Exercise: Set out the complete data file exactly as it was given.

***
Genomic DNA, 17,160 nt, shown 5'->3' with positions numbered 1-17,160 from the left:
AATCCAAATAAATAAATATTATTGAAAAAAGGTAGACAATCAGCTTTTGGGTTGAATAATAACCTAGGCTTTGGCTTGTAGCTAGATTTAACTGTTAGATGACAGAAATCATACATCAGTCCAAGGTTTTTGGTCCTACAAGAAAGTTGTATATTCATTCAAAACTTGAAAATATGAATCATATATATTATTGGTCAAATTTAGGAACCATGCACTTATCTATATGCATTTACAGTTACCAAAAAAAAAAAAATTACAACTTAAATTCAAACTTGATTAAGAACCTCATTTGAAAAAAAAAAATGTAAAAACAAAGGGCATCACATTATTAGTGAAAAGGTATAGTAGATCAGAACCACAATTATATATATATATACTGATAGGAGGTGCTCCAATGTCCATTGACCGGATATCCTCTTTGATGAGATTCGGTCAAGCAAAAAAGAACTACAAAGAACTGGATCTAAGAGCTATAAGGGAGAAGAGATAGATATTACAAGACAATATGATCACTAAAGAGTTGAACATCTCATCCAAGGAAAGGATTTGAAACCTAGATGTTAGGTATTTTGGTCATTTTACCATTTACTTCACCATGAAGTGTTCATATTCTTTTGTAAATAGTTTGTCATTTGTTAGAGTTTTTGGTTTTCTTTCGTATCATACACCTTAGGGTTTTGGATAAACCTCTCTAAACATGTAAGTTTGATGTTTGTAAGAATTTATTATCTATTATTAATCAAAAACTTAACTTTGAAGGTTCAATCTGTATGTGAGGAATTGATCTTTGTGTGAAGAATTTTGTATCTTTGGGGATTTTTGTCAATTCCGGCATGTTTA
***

Genomic DNA, 17,160 nt, shown 5'->3' with positions numbered 1-17,160 from the left:
AATCCAAATAAATAAATATTATTGAAAAAAGGTAGACAATCAGCTTTTGGGTTGAATAATAACCTAGGCTTTGGCTTGTAGCTAGATTTAACTGTTAGATGACAGAAATCATACATCAGTCCAAGGTTTTTGGTCCTACAAGAAAGTTGTATATTCATTCAAAACTTGAAAATATGAATCATATATATTATTGGTCAAATTTAGGAACCATGCACTTATCTATATGCATTTACAGTTACCAAAAAAAAAAAAATTACAACTTAAATTCAAACTTGATTAAGAACCTCATTTGAAAAAAAAAAATGTAAAAACAAAGGGCATCACATTATTAGTGAAAAGGTATAGTAGATCAGAACCACAATTATATATATATATACTGATAGGAGGTGCTCCAATGTCCATTGACCGGATATCCTCTTTGATGAGATTCGGTCAAGCAAAAAAGAACTACAAAGAACTGGATCTAAGAGCTATAAGGGAGAAGAGATAGATATTACAAGACAATATGATCACTAAAGAGTTGAACATCTCATCCAAGGAAAGGATTTGAAACCTAGATGTTAGGTATTTTGGTCATTTTACCATTTACTTCACCATGAAGTGTTCATATTCTTTTGTAAATAGTTTGTCATTTGTTAGAGTTTTTGGTTTTCTTTCGTATCATACACCTTAGGGTTTTGGATAAACCTCTCTAAACATGTAAGTTTGATGTTTGTAAGAATTTATTATCTATTATTAATCAAAAACTTAACTTTGAAGGTTCAATCTGTATGTGAGGAATTGATCTTTGTGTGAAGAATTTTGTATCTTTGGGGATTTTTGTCAATTCCGGCATGTTTA